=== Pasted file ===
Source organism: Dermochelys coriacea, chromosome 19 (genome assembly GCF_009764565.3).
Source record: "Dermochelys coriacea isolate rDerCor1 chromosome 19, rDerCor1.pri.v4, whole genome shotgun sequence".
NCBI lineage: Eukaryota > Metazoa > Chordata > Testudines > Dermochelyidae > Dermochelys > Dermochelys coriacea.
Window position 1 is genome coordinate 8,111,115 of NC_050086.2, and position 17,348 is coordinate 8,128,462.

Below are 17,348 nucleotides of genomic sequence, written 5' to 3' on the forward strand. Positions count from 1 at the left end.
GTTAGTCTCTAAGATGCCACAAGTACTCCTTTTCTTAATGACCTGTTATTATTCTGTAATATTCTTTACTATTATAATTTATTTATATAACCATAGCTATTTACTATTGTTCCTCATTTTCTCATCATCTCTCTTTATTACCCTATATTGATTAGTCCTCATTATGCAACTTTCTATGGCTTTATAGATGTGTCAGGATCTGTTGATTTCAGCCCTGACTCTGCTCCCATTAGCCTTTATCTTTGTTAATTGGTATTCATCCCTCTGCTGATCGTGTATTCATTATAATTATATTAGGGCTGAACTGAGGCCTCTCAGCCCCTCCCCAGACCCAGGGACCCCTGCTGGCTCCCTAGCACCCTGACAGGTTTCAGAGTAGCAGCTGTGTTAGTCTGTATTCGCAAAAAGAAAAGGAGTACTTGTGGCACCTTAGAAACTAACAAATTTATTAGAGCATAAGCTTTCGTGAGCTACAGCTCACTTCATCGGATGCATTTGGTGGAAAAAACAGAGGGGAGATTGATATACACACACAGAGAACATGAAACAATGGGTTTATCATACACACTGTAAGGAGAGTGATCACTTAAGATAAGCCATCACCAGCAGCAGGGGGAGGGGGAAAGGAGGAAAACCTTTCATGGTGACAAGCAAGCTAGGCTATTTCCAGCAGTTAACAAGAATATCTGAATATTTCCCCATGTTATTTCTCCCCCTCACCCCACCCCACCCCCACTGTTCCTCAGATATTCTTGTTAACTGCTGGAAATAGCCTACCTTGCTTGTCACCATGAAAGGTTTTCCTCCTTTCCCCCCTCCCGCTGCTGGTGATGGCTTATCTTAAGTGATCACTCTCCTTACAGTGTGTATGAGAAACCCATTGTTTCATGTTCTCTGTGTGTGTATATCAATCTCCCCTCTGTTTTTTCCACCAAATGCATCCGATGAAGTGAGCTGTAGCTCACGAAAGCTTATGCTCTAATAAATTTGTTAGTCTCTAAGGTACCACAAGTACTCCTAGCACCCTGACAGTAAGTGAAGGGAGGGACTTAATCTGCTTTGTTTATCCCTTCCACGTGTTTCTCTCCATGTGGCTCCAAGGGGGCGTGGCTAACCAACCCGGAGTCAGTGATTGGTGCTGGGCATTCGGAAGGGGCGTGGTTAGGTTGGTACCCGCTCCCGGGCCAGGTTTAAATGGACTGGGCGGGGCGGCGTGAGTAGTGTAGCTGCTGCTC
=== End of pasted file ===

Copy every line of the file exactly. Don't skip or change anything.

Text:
Source organism: Dermochelys coriacea, chromosome 19 (genome assembly GCF_009764565.3).
Source record: "Dermochelys coriacea isolate rDerCor1 chromosome 19, rDerCor1.pri.v4, whole genome shotgun sequence".
NCBI lineage: Eukaryota > Metazoa > Chordata > Testudines > Dermochelyidae > Dermochelys > Dermochelys coriacea.
Window position 1 is genome coordinate 8,111,115 of NC_050086.2, and position 17,348 is coordinate 8,128,462.

Below are 17,348 nucleotides of genomic sequence, written 5' to 3' on the forward strand. Positions count from 1 at the left end.
GTTAGTCTCTAAGATGCCACAAGTACTCCTTTTCTTAATGACCTGTTATTATTCTGTAATATTCTTTACTATTATAATTTATTTATATAACCATAGCTATTTACTATTGTTCCTCATTTTCTCATCATCTCTCTTTATTACCCTATATTGATTAGTCCTCATTATGCAACTTTCTATGGCTTTATAGATGTGTCAGGATCTGTTGATTTCAGCCCTGACTCTGCTCCCATTAGCCTTTATCTTTGTTAATTGGTATTCATCCCTCTGCTGATCGTGTATTCATTATAATTATATTAGGGCTGAACTGAGGCCTCTCAGCCCCTCCCCAGACCCAGGGACCCCTGCTGGCTCCCTAGCACCCTGACAGGTTTCAGAGTAGCAGCTGTGTTAGTCTGTATTCGCAAAAAGAAAAGGAGTACTTGTGGCACCTTAGAAACTAACAAATTTATTAGAGCATAAGCTTTCGTGAGCTACAGCTCACTTCATCGGATGCATTTGGTGGAAAAAACAGAGGGGAGATTGATATACACACACAGAGAACATGAAACAATGGGTTTATCATACACACTGTAAGGAGAGTGATCACTTAAGATAAGCCATCACCAGCAGCAGGGGGAGGGGGAAAGGAGGAAAACCTTTCATGGTGACAAGCAAGCTAGGCTATTTCCAGCAGTTAACAAGAATATCTGAATATTTCCCCATGTTATTTCTCCCCCTCACCCCACCCCACCCCCACTGTTCCTCAGATATTCTTGTTAACTGCTGGAAATAGCCTACCTTGCTTGTCACCATGAAAGGTTTTCCTCCTTTCCCCCCTCCCGCTGCTGGTGATGGCTTATCTTAAGTGATCACTCTCCTTACAGTGTGTATGAGAAACCCATTGTTTCATGTTCTCTGTGTGTGTATATCAATCTCCCCTCTGTTTTTTCCACCAAATGCATCCGATGAAGTGAGCTGTAGCTCACGAAAGCTTATGCTCTAATAAATTTGTTAGTCTCTAAGGTACCACAAGTACTCCTAGCACCCTGACAGTAAGTGAAGGGAGGGACTTAATCTGCTTTGTTTATCCCTTCCACGTGTTTCTCTCCATGTGGCTCCAAGGGGGCGTGGCTAACCAACCCGGAGTCAGTGATTGGTGCTGGGCATTCGGAAGGGGCGTGGTTAGGTTGGTACCCGCTCCCGGGCCAGGTTTAAATGGACTGGGCGGGGCGGCGTGAGTAGTGTAGCTGCTGCTC